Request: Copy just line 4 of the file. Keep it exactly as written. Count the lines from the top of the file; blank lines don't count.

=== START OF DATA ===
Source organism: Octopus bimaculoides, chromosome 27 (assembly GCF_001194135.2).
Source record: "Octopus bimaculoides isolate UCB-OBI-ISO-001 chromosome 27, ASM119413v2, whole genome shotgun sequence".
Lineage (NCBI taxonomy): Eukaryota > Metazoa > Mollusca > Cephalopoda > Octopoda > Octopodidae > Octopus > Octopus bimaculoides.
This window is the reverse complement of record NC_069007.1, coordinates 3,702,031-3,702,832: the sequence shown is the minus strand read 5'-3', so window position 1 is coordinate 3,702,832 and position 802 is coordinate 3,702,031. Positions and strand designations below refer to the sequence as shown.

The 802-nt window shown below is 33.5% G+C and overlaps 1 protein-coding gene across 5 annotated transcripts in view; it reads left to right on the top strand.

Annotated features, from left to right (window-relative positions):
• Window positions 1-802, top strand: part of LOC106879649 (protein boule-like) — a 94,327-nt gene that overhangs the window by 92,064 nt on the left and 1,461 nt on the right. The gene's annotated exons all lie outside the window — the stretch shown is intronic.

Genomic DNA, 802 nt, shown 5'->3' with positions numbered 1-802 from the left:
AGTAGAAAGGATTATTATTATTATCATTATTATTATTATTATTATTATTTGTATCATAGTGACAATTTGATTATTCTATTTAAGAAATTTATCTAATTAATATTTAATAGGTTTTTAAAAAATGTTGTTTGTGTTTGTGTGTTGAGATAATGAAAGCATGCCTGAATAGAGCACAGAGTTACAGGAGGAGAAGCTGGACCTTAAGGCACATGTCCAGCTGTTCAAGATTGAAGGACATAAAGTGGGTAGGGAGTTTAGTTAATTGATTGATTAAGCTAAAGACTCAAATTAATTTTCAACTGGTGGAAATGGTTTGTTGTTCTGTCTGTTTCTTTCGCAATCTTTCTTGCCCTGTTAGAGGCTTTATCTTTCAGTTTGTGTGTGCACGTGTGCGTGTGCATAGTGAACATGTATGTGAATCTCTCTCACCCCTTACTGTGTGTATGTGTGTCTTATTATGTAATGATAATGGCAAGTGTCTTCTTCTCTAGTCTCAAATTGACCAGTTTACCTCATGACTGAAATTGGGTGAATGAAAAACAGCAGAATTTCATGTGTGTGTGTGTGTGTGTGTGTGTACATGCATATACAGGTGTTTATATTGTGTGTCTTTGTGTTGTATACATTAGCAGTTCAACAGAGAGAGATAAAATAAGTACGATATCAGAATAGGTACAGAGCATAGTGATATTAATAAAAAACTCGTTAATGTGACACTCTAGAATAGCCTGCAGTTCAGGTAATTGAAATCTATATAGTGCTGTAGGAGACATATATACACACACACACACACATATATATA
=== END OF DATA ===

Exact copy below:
This window is the reverse complement of record NC_069007.1, coordinates 3,702,031-3,702,832: the sequence shown is the minus strand read 5'-3', so window position 1 is coordinate 3,702,832 and position 802 is coordinate 3,702,031. Positions and strand designations below refer to the sequence as shown.